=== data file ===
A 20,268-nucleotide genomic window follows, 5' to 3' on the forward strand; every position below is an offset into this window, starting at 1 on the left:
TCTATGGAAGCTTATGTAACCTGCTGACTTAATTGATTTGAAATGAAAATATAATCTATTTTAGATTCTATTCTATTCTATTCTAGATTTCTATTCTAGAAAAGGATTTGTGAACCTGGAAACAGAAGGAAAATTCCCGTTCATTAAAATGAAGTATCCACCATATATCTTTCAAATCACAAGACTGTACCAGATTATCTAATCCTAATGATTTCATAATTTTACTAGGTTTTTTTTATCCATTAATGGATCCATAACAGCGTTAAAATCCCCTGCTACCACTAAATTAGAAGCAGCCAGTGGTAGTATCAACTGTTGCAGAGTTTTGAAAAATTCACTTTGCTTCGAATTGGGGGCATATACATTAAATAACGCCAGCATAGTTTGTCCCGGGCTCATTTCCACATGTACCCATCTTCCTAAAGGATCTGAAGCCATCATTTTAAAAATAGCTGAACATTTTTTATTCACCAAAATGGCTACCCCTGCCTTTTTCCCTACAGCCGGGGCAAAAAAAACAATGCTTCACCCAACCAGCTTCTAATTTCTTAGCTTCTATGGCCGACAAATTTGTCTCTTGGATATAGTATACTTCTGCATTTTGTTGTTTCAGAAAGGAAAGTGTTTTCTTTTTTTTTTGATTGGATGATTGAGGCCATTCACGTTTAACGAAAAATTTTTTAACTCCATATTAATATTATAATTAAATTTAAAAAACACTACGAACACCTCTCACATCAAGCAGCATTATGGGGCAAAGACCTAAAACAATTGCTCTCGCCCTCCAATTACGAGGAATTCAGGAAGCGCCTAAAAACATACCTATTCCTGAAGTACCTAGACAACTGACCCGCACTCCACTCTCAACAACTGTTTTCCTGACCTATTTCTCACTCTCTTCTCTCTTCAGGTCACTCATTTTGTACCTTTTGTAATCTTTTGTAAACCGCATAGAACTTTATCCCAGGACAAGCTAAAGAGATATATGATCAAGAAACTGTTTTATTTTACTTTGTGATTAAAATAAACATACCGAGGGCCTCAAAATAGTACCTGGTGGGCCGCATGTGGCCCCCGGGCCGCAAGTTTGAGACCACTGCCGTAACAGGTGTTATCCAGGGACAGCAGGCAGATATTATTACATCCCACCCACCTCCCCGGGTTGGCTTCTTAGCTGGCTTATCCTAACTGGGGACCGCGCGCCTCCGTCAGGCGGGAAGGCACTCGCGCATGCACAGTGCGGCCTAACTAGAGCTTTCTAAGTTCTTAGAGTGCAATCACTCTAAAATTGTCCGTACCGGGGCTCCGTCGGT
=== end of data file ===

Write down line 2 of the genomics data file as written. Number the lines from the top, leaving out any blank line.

TCTATGGAAGCTTATGTAACCTGCTGACTTAATTGATTTGAAATGAAAATATAATCTATTTTAGATTCTATTCTATTCTATTCTAGATTTCTATTCTAGAAAAGGATTTGTGAACCTGGAAACAGAAGGAAAATTCCCGTTCATTAAAATGAAGTATCCACCATATATCTTTCAAATCACAAGACTGTACCAGATTATCTAATCCTAATGATTTCATAATTTTACTAGGTTTTTTTTATCCATTAATGGATCCATAACAGCGTTAAAATCCCCTGCTACCACTAAATTAGAAGCAGCCAGTGGTAGTATCAACTGTTGCAGAGTTTTGAAAAATTCACTTTGCTTCGAATTGGGGGCATATACATTAAATAACGCCAGCATAGTTTGTCCCGGGCTCATTTCCACATGTACCCATCTTCCTAAAGGATCTGAAGCCATCATTTTAAAAATAGCTGAACATTTTTTATTCACCAAAATGGCTACCCCTGCCTTTTTCCCTACAGCCGGGGCAAAAAAAACAATGCTTCACCCAACCAGCTTCTAATTTCTTAGCTTCTATGGCCGACAAATTTGTCTCTTGGATATAGTATACTTCTGCATTTTGTTGTTTCAGAAAGGAAAGTGTTTTCTTTTTTTTTTGATTGGATGATTGAGGCCATTCACGTTTAACGAAAAATTTTTTAACTCCATATTAATATTATAATTAAATTTAAAAAACACTACGAACACCTCTCACATCAAGCAGCATTATGGGGCAAAGACCTAAAACAATTGCTCTCGCCCTCCAATTACGAGGAATTCAGGAAGCGCCTAAAAACATACCTATTCCTGAAGTACCTAGACAACTGACCCGCACTCCACTCTCAACAACTGTTTTCCTGACCTATTTCTCACTCTCTTCTCTCTTCAGGTCACTCATTTTGTACCTTTTGTAATCTTTTGTAAACCGCATAGAACTTTATCCCAGGACAAGCTAAAGAGATATATGATCAAGAAACTGTTTTATTTTACTTTGTGATTAAAATAAACATACCGAGGGCCTCAAAATAGTACCTGGTGGGCCGCATGTGGCCCCCGGGCCGCAAGTTTGAGACCACTGCCGTAACAGGTGTTATCCAGGGACAGCAGGCAGATATTATTACATCCCACCCACCTCCCCGGGTTGGCTTCTTAGCTGGCTTATCCTAACTGGGGACCGCGCGCCTCCGTCAGGCGGGAAGGCACTCGCGCATGCACAGTGCGGCCTAACTAGAGCTTTCTAAGTTCTTAGAGTGCAATCACTCTAAAATTGTCCGTACCGGGGCTCCGTCGGT